Loyal viewer, Brad Johnson, noticed a news story and had a comment:
"On Monday, 8,638 acres of Illinois farmland changed hands for a total of $55.311 million dollars, after the dust settled between a 'battle of two entirety bidders.' In principal I do not object to such transactions. Essentially it is a group of people doing what hundreds of thousands of us have done individually for a very long time, investing in farmland with an eye to long term total return and the pleasure of owning land. However, we nearly all have a gut level reaction to the news when we read it."
Brad, thanks for the feedback, and you are right, there is an instinctive concern about farmland slipping out of farmer control when you read about big sales like this one. But over the years, I have slowly realized they are the exception, not the rule.
We notice big sales like this because they are rare. It has historically been really hard to accumulate big chunks of prime land and even harder to keep them together. With the effective turnover rate of only about 2%, farmland is a slow and illiquid market. About twice as much changes hand each year, but between private parties or families.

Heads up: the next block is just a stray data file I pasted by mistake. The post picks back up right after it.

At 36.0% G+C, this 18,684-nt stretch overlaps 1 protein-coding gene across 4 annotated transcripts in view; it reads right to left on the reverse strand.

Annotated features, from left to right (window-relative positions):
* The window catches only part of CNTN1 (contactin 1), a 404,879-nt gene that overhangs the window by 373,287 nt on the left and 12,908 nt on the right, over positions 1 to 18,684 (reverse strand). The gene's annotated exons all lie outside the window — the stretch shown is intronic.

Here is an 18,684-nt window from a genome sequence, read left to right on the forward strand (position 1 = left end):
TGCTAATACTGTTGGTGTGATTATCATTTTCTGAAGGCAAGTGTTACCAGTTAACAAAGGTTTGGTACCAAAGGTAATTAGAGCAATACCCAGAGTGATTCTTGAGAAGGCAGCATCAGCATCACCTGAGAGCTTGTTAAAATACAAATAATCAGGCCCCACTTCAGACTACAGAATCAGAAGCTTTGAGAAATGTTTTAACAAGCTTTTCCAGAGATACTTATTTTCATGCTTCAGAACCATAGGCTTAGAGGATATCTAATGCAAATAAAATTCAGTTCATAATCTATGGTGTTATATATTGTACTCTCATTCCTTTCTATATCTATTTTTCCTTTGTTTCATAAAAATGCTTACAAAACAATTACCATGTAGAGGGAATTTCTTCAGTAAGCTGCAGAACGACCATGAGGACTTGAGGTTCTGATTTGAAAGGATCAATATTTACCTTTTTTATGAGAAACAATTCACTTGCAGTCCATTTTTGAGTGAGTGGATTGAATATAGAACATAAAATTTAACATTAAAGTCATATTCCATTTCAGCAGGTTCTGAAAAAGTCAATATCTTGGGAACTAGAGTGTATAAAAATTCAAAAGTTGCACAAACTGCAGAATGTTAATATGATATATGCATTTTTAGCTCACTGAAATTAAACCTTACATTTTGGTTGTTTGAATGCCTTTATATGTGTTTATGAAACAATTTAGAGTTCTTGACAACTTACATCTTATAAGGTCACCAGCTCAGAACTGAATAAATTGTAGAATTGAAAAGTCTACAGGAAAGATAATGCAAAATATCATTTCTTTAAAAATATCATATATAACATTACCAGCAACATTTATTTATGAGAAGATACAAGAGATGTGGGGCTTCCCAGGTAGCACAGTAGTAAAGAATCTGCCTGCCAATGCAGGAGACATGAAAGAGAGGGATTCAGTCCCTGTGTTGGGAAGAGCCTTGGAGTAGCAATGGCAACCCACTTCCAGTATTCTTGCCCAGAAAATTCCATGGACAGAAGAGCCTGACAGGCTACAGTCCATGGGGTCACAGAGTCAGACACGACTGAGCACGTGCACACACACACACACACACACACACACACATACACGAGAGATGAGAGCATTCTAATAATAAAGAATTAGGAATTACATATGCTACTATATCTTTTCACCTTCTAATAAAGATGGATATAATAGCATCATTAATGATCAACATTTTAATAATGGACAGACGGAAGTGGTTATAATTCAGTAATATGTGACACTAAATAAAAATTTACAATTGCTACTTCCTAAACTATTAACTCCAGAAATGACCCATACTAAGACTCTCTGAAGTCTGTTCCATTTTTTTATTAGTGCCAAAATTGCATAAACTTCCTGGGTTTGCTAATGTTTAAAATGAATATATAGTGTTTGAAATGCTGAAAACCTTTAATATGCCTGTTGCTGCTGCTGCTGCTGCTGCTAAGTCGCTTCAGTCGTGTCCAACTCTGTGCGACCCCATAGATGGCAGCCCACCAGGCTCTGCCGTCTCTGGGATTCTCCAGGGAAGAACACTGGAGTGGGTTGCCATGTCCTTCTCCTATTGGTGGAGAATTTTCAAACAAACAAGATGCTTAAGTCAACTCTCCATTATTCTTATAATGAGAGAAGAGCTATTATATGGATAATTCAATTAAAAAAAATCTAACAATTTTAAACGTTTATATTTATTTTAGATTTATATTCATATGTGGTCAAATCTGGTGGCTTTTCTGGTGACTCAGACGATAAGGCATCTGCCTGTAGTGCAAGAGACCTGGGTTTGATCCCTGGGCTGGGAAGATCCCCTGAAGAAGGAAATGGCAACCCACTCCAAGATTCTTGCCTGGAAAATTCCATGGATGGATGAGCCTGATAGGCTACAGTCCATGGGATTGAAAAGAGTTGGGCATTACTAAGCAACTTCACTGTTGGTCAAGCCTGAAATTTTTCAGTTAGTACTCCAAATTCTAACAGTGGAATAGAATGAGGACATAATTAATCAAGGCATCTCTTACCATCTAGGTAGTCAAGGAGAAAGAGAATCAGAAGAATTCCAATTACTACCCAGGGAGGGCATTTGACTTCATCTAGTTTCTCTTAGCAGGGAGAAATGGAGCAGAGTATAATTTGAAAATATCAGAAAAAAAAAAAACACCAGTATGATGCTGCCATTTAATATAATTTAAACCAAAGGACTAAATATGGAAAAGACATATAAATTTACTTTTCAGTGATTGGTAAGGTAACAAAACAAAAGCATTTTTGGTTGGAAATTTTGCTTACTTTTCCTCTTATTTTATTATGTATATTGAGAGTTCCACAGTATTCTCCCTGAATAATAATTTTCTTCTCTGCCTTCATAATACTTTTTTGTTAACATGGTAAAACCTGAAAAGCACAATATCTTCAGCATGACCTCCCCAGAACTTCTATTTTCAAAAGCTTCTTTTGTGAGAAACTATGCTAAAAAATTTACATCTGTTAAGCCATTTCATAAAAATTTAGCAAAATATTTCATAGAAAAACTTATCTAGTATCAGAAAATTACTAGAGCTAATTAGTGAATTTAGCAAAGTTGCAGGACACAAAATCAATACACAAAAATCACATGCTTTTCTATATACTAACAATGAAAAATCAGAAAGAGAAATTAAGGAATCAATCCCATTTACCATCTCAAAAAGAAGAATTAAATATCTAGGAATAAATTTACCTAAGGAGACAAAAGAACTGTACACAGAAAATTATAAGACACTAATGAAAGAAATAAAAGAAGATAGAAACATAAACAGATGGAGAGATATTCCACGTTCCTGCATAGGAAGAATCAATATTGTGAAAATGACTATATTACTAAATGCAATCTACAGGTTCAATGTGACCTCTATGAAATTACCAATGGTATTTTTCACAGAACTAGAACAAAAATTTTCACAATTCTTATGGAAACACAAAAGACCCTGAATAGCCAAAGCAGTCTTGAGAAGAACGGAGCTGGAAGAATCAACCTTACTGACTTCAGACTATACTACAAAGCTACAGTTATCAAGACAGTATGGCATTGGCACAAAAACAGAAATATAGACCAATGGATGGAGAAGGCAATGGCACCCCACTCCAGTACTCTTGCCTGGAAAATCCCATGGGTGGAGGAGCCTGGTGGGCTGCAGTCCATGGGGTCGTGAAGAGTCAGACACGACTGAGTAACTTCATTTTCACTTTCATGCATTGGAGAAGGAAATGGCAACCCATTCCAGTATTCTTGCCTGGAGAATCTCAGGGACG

So even if outside investors were going to take over the land market, it wouldn't be overnight. Also, remember that with about 900 million acres of farmland, and roughly 400 million of cropland, even a sale if this size is a tiny fraction. It has huge impact in the community where it is located, however.
It might be helpful to check the numbers on who owns America's farms. As you can see 60% is owned by the guy farming it. But even the ground owned by non-operators has a farmer component. About half of non-operator owned ground is owned by former farmers, generally old retired guys who like to drive out and bug the tenant by droning on about the old days.
The upshot is about ¾ of US farmland has to be pried out of our cold, dead fingers. And that number has been fairly stable for decades.
So while it may be upsetting for a big sale to be closed by a big buyer, we'd probably be just as uneasy if a big farmer bought it.